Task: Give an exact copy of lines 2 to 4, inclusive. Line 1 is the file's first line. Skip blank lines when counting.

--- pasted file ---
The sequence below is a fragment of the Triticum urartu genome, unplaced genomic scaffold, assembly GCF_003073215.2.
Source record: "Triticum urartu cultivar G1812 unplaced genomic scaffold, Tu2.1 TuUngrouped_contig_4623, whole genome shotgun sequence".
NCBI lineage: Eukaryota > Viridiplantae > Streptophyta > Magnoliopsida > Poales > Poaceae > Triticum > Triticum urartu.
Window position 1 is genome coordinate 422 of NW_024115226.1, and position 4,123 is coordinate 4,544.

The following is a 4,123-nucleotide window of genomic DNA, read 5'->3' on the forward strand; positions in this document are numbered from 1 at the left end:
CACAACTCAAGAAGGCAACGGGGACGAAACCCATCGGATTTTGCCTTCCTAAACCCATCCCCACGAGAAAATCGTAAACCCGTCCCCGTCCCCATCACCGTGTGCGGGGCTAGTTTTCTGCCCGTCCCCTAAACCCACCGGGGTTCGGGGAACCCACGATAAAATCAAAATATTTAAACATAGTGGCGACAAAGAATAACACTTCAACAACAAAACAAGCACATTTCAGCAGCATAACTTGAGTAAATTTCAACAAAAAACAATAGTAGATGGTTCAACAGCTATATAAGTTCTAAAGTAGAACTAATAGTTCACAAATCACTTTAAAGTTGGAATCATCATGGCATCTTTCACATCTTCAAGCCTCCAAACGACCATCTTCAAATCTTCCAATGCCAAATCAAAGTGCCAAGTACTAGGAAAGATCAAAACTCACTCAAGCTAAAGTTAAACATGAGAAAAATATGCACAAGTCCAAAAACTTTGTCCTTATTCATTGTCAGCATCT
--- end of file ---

Source record: "Triticum urartu cultivar G1812 unplaced genomic scaffold, Tu2.1 TuUngrouped_contig_4623, whole genome shotgun sequence".
NCBI lineage: Eukaryota > Viridiplantae > Streptophyta > Magnoliopsida > Poales > Poaceae > Triticum > Triticum urartu.
Window position 1 is genome coordinate 422 of NW_024115226.1, and position 4,123 is coordinate 4,544.